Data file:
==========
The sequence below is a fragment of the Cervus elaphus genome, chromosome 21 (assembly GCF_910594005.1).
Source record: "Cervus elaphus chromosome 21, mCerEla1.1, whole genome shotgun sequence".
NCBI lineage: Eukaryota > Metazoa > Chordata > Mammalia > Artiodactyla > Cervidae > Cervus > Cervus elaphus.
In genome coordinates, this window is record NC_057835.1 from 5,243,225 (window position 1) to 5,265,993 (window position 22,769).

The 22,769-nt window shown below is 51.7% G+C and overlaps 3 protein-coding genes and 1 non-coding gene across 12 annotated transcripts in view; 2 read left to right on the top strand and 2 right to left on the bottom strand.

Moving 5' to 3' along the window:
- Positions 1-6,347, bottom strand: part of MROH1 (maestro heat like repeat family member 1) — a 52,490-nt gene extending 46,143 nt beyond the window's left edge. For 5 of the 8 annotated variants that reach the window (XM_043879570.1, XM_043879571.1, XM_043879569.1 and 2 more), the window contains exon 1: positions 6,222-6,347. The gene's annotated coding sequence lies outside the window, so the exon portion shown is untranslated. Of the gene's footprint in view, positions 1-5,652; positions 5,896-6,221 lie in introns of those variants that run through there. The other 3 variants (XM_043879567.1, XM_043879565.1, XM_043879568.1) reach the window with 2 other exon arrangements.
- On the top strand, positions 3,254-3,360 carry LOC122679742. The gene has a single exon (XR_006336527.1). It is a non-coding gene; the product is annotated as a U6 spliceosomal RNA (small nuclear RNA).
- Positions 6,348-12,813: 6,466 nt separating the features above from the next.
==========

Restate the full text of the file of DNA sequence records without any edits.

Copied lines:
The sequence below is a fragment of the Cervus elaphus genome, chromosome 21 (assembly GCF_910594005.1).
Source record: "Cervus elaphus chromosome 21, mCerEla1.1, whole genome shotgun sequence".
NCBI lineage: Eukaryota > Metazoa > Chordata > Mammalia > Artiodactyla > Cervidae > Cervus > Cervus elaphus.
In genome coordinates, this window is record NC_057835.1 from 5,243,225 (window position 1) to 5,265,993 (window position 22,769).

The 22,769-nt window shown below is 51.7% G+C and overlaps 3 protein-coding genes and 1 non-coding gene across 12 annotated transcripts in view; 2 read left to right on the top strand and 2 right to left on the bottom strand.

Moving 5' to 3' along the window:
- Positions 1-6,347, bottom strand: part of MROH1 (maestro heat like repeat family member 1) — a 52,490-nt gene extending 46,143 nt beyond the window's left edge. For 5 of the 8 annotated variants that reach the window (XM_043879570.1, XM_043879571.1, XM_043879569.1 and 2 more), the window contains exon 1: positions 6,222-6,347. The gene's annotated coding sequence lies outside the window, so the exon portion shown is untranslated. Of the gene's footprint in view, positions 1-5,652; positions 5,896-6,221 lie in introns of those variants that run through there. The other 3 variants (XM_043879567.1, XM_043879565.1, XM_043879568.1) reach the window with 2 other exon arrangements.
- On the top strand, positions 3,254-3,360 carry LOC122679742. The gene has a single exon (XR_006336527.1). It is a non-coding gene; the product is annotated as a U6 spliceosomal RNA (small nuclear RNA).
- Positions 6,348-12,813: 6,466 nt separating the features above from the next.